Japan had many other problems to deal with, before entering World War II. It had begun to rely more and more for raw materials (especially oil) from outside sources because their land was so lacking in these. Despite these difficulties, Japan began to build a successful empire with a solid industrial foundation and a good army and navy. The military became highly involved in the government, and this began to get them into trouble. In the early 1930’s, the Japanese Army had many small battles with the Chinese in Manchuria.
The Japanese Army won a series of battles, and Manchuria became a part of the Japanese Empire. In 1937, the conflicts began again with the Chinese in the area near Beijing’s Marco Polo Bridge. Whether or not these conflicts began inadvertently or whether they were planned is unknown. These led to a full-scale war known as the second Sino-Japanese War. This was one of the bloodiest wars in world history and continued until the final defeat of Japan in 1945. In 1939, World War II was beginning with a string of victories by German forces.Order now
Germany’s success included defeats of Poland and France along with bombings of England. Many of the European nations
That Germany now controlled had control over important colonial empires such as the East Indies and Singapore in Southeast Asia. These Southeast Asian countries contained many of the natural resources that Japan so desperately needed. Now that these countries were worried about matters over in Europe, Japan felt that it could seize some of them. At the same time in the United States, President Franklin D. Roosevelt wanted to halt the expansion of Germany and Japan, but many others in the government wanted to leave the situation alone.
The United States began to supply materials to the countries at war with Germany and Japan, but it wanted to remain neutral to prevent and overseas war. Meanwhile, Germany, Italy, and Japan formed the Axis Alliance in September of 1940. Japan was becoming desperate for more natural resources. In July of 1941, Japan made the decision to secure access to the abundance of the much-needed resources in Southeast Asia. It was afraid that it could not defeat the larger and stronger Western powers. It needed to build up its armies in order to stay in the war.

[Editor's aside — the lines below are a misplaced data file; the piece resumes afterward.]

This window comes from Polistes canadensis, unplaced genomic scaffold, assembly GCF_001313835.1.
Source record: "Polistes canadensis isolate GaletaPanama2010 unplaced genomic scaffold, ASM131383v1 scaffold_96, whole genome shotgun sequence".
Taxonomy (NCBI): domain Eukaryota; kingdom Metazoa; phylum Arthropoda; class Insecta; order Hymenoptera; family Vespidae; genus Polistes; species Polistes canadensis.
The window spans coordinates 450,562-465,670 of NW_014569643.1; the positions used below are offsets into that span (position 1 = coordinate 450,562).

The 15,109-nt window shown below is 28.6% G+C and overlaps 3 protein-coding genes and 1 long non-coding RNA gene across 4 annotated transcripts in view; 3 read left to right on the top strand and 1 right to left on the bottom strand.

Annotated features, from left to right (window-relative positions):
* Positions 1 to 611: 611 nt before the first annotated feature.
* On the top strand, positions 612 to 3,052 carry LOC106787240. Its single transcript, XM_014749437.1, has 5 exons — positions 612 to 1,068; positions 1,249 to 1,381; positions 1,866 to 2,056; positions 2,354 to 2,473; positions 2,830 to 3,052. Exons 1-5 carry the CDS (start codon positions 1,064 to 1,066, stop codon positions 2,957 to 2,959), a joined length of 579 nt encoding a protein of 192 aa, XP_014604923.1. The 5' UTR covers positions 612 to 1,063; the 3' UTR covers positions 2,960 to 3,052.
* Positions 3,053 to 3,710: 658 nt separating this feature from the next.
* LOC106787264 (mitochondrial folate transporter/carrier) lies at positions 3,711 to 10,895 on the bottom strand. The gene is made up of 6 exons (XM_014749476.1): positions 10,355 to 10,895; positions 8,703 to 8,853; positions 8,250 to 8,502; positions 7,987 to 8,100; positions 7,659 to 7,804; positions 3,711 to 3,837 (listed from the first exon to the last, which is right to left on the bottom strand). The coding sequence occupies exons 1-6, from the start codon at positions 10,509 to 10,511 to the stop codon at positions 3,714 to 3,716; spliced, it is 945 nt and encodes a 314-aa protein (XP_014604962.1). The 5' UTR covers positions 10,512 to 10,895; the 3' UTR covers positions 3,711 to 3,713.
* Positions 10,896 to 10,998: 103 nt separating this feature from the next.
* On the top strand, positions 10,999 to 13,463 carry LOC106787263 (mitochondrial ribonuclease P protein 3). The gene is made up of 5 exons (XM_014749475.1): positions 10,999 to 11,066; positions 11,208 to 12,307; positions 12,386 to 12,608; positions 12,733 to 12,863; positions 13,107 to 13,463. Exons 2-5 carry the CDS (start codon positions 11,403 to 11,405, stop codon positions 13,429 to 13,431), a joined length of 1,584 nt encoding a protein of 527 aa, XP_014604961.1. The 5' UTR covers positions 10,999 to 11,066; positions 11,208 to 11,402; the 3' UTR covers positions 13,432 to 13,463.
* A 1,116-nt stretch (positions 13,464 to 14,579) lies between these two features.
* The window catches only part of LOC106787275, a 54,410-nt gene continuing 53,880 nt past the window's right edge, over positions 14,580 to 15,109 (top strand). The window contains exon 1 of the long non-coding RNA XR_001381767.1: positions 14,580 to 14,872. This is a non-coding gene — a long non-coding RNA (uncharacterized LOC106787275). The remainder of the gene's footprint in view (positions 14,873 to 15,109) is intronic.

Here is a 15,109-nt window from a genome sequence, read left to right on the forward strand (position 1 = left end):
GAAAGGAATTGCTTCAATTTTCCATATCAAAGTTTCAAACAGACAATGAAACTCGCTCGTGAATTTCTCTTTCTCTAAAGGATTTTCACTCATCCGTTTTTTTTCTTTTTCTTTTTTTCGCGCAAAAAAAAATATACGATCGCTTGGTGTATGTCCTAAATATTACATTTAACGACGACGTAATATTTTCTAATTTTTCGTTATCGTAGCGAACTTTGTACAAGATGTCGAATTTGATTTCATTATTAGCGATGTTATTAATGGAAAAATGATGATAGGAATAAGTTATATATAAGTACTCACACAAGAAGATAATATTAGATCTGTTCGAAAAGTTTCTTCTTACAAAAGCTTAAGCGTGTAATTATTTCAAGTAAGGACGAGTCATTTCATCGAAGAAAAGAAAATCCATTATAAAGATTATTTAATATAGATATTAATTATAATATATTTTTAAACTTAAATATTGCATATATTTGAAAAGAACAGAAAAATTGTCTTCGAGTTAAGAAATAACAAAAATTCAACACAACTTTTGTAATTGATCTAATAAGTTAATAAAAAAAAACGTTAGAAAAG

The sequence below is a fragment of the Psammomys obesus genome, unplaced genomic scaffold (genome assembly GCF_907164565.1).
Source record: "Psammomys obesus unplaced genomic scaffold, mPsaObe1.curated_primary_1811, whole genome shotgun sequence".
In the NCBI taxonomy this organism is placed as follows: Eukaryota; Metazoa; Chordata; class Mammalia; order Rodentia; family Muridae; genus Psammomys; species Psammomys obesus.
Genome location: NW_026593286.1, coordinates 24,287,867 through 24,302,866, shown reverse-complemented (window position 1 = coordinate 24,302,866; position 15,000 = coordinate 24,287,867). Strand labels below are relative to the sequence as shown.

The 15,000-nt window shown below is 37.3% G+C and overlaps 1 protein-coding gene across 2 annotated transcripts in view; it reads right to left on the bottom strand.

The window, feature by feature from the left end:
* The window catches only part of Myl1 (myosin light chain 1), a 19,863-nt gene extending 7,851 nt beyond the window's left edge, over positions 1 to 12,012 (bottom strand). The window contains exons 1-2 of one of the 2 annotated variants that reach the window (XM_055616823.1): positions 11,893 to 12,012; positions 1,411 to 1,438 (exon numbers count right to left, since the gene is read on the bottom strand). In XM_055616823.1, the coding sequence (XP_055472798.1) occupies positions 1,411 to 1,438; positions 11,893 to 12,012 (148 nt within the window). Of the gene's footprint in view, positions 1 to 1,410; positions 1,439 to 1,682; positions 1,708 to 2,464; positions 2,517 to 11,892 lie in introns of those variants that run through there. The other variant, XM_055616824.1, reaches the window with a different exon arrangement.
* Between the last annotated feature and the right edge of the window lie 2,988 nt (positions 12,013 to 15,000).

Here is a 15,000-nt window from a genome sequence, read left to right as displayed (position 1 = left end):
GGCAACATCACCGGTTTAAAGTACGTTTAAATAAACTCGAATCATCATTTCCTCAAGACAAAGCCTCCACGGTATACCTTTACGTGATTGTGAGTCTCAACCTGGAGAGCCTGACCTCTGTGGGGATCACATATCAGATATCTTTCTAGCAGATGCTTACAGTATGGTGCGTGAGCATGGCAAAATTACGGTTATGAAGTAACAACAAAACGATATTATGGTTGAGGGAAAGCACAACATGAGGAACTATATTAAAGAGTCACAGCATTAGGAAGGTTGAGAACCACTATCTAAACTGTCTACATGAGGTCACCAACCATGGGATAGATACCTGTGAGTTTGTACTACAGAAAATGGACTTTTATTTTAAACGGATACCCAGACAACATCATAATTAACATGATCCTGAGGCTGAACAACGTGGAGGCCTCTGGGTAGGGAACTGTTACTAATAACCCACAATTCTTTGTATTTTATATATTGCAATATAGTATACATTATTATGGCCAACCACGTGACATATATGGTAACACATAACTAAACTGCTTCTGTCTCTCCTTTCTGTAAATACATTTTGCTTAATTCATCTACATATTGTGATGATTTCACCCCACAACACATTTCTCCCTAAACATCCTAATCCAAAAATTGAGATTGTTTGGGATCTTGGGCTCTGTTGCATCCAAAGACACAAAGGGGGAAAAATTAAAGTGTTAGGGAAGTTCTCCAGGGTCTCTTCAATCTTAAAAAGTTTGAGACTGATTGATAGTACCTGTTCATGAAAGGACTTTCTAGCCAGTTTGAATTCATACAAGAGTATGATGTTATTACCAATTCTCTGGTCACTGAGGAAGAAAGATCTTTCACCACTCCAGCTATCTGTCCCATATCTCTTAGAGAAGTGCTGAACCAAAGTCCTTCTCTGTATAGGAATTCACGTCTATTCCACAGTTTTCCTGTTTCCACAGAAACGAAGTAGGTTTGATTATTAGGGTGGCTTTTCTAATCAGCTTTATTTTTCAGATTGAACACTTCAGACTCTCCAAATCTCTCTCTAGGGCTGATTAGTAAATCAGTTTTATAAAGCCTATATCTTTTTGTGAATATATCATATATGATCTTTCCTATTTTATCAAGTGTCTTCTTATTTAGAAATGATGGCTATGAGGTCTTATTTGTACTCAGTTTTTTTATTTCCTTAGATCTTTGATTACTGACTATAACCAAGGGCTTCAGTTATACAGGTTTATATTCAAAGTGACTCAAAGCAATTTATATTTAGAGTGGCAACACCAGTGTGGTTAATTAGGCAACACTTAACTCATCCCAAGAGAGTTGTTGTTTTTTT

It also had to worry, though about the United States’ reaction to their plans to seize Southeast Asia. Japan began their seizure with southern Indochina. The United States was in strict opposition to Japan’s plans, and began their reaction with an embargo on the shipment of oil to Japan. Oil was necessary to keep Japan’s technology and military progressing. Without it, Japan’s industrial and military forces would come to a stop in only a short time. Japan’s government viewed the oil embargo as an act of war.
Throughout the next few months of 1941, the United States tried to come to some kind of resolve with Japan to settle their differences. Japan wanted the United States to lift the oil embargo and allow them to attempt a takeover of China. The United States refused to lift the embargo until Japan would back off of their aggression with China. Neither country would budge on their demands, and war seemed to be inescapable. The United States regarded Japan’s adamant refusal to budge on their stance as a sign of hostility. They too realized that war was inevitable.
They responded to this potential war with Japan by adding to the military forces stationed in the Pacific. General Douglas MacArthur and his ground forces in the Philippines began to organize into a formidable army. The B-17 was just arriving at many air force bases throughout the country, and was a great confidence to MacArthur upon its arrival. MacArthur became so confident in his forces stationed in the Philippines that on December 5,1941, he said; Nothing would please me better than if they would give me three months and then attack here.; The most powerful and most crucial part of American defense in the Pacific Ocean was that of the U.S. Pacific Fleet. Usually, this fleet was stationed somewhere .